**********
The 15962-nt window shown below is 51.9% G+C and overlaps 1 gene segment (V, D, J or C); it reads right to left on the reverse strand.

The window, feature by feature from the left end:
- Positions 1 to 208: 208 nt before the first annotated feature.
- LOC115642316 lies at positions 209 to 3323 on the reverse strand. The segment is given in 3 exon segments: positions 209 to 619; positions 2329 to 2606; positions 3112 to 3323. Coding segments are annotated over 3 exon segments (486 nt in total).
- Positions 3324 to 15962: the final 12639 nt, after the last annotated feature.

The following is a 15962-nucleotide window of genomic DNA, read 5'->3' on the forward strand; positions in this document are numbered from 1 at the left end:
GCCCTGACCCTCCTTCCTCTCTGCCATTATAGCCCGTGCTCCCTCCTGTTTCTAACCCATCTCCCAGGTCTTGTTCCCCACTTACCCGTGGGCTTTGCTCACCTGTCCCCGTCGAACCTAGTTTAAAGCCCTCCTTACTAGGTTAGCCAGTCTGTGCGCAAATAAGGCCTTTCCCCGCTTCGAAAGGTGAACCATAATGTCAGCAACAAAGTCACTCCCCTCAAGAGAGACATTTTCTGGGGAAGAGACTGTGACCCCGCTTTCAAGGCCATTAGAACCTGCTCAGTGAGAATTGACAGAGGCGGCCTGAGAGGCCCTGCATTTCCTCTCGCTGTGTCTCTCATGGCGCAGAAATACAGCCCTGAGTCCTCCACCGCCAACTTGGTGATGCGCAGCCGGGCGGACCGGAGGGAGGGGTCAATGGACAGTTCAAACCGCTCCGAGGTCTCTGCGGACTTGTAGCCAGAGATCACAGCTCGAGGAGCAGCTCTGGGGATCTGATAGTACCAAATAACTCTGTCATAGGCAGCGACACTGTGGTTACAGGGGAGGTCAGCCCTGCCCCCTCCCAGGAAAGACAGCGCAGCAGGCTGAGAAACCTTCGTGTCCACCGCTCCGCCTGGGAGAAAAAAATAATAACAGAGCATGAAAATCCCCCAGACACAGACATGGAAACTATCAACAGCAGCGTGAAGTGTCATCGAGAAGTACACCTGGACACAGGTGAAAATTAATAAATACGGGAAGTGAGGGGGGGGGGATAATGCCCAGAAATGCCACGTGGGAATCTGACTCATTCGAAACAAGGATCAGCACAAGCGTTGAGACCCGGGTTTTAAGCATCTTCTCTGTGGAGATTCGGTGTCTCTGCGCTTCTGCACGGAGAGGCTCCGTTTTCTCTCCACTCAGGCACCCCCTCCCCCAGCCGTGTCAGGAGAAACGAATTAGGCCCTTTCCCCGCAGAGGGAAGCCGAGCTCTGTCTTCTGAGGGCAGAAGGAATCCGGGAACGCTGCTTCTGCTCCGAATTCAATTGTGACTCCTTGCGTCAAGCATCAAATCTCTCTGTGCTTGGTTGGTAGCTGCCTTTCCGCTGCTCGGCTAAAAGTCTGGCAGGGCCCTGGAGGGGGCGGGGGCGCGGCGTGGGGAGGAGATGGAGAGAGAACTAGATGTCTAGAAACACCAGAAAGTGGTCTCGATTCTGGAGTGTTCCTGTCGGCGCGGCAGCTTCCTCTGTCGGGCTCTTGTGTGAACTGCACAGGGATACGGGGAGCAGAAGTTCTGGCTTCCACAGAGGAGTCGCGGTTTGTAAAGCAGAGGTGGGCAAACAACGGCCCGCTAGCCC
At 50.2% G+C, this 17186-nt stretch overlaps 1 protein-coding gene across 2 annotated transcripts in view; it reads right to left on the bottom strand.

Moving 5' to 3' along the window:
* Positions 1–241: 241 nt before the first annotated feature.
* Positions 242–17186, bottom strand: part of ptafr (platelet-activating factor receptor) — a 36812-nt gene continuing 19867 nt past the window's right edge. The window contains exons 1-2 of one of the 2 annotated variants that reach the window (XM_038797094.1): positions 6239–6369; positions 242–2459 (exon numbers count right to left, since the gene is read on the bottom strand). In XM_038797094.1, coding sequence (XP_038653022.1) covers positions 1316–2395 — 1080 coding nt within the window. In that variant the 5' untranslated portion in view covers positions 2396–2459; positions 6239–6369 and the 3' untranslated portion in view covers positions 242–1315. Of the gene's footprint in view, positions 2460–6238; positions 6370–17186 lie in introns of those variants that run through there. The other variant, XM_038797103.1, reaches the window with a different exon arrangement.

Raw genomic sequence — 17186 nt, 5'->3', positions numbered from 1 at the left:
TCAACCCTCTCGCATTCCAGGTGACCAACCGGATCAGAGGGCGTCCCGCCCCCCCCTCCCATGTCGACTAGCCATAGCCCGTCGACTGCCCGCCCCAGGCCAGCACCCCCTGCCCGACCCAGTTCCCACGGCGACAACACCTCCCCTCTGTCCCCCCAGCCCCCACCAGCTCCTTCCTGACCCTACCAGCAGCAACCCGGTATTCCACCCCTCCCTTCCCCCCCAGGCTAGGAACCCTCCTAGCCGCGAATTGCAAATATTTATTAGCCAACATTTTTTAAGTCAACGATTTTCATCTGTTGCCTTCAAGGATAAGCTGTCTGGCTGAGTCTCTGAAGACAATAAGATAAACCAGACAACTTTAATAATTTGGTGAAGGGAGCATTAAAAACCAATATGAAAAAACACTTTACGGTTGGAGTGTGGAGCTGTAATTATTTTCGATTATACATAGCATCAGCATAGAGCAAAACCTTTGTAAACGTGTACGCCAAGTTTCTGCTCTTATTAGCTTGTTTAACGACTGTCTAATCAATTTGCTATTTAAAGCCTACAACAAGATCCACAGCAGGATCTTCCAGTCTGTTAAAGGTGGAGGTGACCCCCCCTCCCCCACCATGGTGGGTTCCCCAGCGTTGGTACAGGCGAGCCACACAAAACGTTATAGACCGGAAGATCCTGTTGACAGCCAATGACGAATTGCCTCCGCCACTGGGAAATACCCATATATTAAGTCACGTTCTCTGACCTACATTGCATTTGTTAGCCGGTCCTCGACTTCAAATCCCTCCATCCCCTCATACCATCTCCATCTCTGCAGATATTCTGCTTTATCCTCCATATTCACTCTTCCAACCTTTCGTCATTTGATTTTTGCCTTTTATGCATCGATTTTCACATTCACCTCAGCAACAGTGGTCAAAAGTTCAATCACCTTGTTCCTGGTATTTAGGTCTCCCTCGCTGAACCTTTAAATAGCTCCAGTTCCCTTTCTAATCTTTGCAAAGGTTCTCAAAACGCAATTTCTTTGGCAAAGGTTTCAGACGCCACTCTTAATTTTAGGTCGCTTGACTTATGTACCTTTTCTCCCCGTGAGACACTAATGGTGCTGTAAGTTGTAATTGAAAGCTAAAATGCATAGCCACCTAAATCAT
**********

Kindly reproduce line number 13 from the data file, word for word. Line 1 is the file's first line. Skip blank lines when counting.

TCAACCCTCTCGCATTCCAGGTGACCAACCGGATCAGAGGGCGTCCCGCCCCCCCCTCCCATGTCGACTAGCCATAGCCCGTCGACTGCCCGCCCCAGGCCAGCACCCCCTGCCCGACCCAGTTCCCACGGCGACAACACCTCCCCTCTGTCCCCCCAGCCCCCACCAGCTCCTTCCTGACCCTACCAGCAGCAACCCGGTATTCCACCCCTCCCTTCCCCCCCAGGCTAGGAACCCTCCTAGCCGCGAATTGCAAATATTTATTAGCCAACATTTTTTAAGTCAACGATTTTCATCTGTTGCCTTCAAGGATAAGCTGTCTGGCTGAGTCTCTGAAGACAATAAGATAAACCAGACAACTTTAATAATTTGGTGAAGGGAGCATTAAAAACCAATATGAAAAAACACTTTACGGTTGGAGTGTGGAGCTGTAATTATTTTCGATTATACATAGCATCAGCATAGAGCAAAACCTTTGTAAACGTGTACGCCAAGTTTCTGCTCTTATTAGCTTGTTTAACGACTGTCTAATCAATTTGCTATTTAAAGCCTACAACAAGATCCACAGCAGGATCTTCCAGTCTGTTAAAGGTGGAGGTGACCCCCCCTCCCCCACCATGGTGGGTTCCCCAGCGTTGGTACAGGCGAGCCACACAAAACGTTATAGACCGGAAGATCCTGTTGACAGCCAATGACGAATTGCCTCCGCCACTGGGAAATACCCATATATTAAGTCACGTTCTCTGACCTACATTGCATTTGTTAGCCGGTCCTCGACTTCAAATCCCTCCATCCCCTCATACCATCTCCATCTCTGCAGATATTCTGCTTTATCCTCCATATTCACTCTTCCAACCTTTCGTCATTTGATTTTTGCCTTTTATGCATCGATTTTCACATTCACCTCAGCAACAGTGGTCAAAAGTTCAATCACCTTGTTCCTGGTATTTAGGTCTCCCTCGCTGAACCTTTAAATAGCTCCAGTTCCCTTTCTAATCTTTGCAAAGGTTCTCAAAACGCAATTTCTTTGGCAAAGGTTTCAGACGCCACTCTTAATTTTAGGTCGCTTGACTTATGTACCTTTTCTCCCCGTGAGACACTAATGGTGCTGTAAGTTGTAATTGAAAGCTAAAATGCATAGCCACCTAAATCAT